One night, in the Australian outback in the early 1930s, a young girl steps out of her bedroom window - entranced by the beautiful, beaming moon. When her parents go to check on their sleeping child, she is nowhere to be found. The mother and father, recent settlers in the rugged landscape, spend the night looking for her. To no avail. By early morning, the father turns to the local police for help. The Sergeant suggests that Allman and their very best man, Aboriginal tracker Albert set out to find her. But the father revolts – insisting 'no blackfella is to set foot on my land." Instead, he gathers together as many white men as he can find, and conducts a line search across the desolate plains in search of the child. Albert watches helplessly as her every trace is stamped to dust. Sometime later, the daughter is still missing, and the mother makes a decision to take responsibility into her own hands, to reconcile the loss of her child. She goes to find Albert"¦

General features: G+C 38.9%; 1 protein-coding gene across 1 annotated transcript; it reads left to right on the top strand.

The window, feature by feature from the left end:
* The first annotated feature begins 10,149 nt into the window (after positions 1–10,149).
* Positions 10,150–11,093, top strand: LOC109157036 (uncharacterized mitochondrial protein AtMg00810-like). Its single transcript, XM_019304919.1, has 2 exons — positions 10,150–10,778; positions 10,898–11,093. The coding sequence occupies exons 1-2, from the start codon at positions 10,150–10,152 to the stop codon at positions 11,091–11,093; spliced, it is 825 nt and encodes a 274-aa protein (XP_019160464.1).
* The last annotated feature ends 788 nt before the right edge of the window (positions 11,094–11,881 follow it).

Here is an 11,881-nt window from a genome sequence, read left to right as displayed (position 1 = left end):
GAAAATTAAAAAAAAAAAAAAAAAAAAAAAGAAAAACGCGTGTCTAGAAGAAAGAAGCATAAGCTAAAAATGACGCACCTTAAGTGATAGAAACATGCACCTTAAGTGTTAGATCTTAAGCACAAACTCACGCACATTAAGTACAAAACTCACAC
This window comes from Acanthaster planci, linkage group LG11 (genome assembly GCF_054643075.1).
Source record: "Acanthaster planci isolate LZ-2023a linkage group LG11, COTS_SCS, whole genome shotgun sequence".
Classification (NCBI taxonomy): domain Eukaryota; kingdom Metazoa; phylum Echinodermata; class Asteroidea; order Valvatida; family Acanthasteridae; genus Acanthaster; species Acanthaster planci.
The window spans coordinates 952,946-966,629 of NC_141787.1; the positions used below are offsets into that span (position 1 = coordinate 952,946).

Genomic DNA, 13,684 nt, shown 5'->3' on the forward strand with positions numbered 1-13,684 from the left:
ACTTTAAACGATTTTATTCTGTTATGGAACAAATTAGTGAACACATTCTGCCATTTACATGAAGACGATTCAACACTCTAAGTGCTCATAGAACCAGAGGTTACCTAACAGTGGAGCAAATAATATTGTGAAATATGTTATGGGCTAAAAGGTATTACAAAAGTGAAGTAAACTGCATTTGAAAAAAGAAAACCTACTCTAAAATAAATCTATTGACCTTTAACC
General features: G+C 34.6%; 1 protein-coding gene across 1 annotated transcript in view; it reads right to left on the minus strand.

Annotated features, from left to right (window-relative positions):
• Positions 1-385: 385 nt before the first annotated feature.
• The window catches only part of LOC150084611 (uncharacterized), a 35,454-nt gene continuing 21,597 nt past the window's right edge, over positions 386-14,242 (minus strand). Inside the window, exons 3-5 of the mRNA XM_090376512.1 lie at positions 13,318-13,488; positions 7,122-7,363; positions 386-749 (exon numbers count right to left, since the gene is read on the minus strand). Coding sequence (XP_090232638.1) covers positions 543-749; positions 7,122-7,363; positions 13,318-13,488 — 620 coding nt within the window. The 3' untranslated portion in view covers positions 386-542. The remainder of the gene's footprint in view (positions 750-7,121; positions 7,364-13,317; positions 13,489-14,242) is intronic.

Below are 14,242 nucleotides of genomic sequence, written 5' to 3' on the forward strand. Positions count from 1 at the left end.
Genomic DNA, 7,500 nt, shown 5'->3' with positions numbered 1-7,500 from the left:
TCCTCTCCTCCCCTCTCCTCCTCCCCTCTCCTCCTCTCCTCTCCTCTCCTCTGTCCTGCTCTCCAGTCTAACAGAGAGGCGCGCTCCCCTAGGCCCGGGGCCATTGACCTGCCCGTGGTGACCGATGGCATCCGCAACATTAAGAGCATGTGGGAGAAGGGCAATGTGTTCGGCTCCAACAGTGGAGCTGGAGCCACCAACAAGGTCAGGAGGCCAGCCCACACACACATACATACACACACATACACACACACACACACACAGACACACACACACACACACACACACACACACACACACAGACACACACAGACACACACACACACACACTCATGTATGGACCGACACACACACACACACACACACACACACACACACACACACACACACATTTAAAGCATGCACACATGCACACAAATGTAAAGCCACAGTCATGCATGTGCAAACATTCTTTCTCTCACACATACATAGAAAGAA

An important Australian film that is daring and rich in culture.

Based on a 1930`s story of an Aboriginal tracker who was not allowed on the property of white settlers whose child had become lost. The creative team behind this film comprises songwriters/musicians Paul Kelly and Kev Carmody - Paul Kelly actually stars in the film as the father of the lost child - and screenwriter John Romeril. Kaarin Fairfax plays the mother and Kelton Pell the tracker.

This important and beautiful film is a major step forward for director Rachel Perkins, she shows a sureness of purpose, a divine vision of landscape and man in this film which is about us, Indigenous Australians, white Australians. The music is a perfect fit thematically. It`s beautiful and the performances are just great.